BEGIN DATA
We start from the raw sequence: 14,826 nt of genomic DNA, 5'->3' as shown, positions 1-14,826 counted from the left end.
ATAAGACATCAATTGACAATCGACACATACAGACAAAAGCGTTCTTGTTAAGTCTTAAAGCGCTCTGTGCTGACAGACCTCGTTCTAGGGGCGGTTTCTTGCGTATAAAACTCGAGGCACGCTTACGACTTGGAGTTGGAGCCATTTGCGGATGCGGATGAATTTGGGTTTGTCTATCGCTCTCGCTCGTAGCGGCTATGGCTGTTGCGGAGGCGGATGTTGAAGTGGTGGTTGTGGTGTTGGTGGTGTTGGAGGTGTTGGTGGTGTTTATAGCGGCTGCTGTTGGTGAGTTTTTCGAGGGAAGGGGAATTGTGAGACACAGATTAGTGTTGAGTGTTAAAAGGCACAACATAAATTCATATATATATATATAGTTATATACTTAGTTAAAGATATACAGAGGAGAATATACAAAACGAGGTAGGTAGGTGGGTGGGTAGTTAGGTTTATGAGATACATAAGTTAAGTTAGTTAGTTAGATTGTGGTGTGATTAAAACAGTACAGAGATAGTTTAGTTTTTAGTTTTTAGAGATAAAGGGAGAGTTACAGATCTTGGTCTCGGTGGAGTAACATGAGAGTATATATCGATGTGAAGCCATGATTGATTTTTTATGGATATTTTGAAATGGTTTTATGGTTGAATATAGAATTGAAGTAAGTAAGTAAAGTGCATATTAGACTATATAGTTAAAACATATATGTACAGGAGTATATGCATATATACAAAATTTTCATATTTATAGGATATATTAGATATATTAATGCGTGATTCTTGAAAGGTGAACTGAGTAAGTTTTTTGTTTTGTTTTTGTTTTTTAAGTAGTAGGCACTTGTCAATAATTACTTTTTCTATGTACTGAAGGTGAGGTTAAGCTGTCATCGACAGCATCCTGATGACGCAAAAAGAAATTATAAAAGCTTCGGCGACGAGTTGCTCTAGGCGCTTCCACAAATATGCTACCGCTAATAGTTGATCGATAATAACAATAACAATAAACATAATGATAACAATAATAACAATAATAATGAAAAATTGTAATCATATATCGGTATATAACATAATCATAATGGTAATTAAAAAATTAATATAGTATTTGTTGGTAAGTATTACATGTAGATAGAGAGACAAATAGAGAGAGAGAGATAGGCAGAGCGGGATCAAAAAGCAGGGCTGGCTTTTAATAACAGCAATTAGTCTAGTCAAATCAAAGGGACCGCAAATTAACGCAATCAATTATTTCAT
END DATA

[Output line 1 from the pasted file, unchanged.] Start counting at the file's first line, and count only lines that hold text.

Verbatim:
We start from the raw sequence: 14,826 nt of genomic DNA, 5'->3' as shown, positions 1-14,826 counted from the left end.